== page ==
Which architect? You mean what the architect should do idealistically, or what I have observed to be the case? They are very different things. My observation would be that they work for the client. What I believe they should do is much more what you would call working for society. They can do things that are obviously in the interest of society, despite their obligation to the client. They can subvert the client.

Between art and science, where is architecture situated?
More in the art category. But it is actually in another category. More like law.

Is digital technology redefining architecture, or is it confusing the architect?
I don't think it is doing either one of those things. It is advancing our ability to be very sophisticated and precise, which improves the discipline, but I don't think it's reinventing architecture. I don't think it is confusing things; it's clarifying. Digital technology requires a far clearer commitment.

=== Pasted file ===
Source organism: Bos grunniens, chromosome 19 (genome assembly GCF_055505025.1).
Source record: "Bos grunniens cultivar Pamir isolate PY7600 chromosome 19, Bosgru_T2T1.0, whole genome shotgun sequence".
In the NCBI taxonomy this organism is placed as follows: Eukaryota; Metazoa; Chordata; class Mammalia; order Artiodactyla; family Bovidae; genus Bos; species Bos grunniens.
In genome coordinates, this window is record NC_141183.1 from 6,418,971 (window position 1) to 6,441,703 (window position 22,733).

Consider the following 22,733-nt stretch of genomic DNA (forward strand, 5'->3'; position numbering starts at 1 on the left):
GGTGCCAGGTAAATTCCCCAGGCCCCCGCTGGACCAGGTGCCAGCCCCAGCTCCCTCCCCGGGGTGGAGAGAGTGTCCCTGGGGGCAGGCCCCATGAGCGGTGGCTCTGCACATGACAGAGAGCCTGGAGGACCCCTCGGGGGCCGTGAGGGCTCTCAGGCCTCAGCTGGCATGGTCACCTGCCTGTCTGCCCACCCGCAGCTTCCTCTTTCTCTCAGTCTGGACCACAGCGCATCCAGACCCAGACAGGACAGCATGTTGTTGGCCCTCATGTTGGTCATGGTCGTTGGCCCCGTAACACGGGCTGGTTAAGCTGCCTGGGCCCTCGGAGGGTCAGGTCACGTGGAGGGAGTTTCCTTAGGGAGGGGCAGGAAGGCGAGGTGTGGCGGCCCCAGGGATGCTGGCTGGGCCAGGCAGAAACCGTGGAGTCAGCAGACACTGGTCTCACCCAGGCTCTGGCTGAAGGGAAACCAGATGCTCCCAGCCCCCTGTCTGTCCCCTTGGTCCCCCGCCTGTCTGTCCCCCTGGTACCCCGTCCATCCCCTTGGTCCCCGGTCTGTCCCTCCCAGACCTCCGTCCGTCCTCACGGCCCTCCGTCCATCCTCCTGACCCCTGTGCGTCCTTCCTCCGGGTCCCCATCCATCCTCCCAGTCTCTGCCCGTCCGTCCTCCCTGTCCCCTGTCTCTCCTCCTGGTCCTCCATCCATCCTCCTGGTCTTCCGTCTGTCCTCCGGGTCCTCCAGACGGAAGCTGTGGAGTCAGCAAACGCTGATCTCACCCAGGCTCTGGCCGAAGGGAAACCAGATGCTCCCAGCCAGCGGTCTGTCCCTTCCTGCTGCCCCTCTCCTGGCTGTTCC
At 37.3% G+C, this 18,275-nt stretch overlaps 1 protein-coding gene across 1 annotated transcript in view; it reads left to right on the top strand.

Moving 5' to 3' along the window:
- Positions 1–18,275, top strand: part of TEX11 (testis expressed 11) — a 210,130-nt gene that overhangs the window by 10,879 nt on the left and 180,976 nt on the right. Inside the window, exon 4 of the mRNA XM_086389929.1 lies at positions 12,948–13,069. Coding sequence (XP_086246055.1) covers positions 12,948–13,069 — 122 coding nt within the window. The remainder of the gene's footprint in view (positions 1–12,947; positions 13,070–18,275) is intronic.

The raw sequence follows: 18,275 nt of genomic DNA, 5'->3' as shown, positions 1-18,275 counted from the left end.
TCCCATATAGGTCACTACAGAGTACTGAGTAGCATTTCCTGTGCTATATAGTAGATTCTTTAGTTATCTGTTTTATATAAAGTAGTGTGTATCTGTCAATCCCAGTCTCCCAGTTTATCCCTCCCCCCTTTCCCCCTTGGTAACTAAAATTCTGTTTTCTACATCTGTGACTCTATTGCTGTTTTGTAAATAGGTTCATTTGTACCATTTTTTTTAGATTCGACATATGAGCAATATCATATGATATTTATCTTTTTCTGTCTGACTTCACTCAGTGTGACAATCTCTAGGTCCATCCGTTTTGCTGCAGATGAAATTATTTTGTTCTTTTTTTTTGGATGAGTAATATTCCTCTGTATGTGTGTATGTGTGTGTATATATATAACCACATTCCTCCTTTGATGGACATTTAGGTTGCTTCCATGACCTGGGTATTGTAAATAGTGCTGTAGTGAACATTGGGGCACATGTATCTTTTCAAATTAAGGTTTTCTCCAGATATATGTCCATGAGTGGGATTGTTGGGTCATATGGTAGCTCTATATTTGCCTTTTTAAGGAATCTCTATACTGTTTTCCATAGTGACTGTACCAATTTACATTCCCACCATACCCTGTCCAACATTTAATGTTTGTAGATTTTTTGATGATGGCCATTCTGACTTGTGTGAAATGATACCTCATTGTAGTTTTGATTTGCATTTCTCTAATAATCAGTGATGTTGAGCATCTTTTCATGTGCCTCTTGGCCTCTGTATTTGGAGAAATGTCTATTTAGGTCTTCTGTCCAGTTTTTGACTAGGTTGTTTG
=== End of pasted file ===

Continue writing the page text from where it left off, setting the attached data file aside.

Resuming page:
Is architecture a conservative discipline?
Yes, it's always in the past. Even when it's in the present, it's in the past.

Is the West going through a midlife crisis?
Midlife? We might be at the end-of-life crisis!

Is architecture itself in crisis, or the solution to it?
I don't believe it's in crisis. There are larger crises than architecture.


Find more conversations in Log 23 (Fall 2011)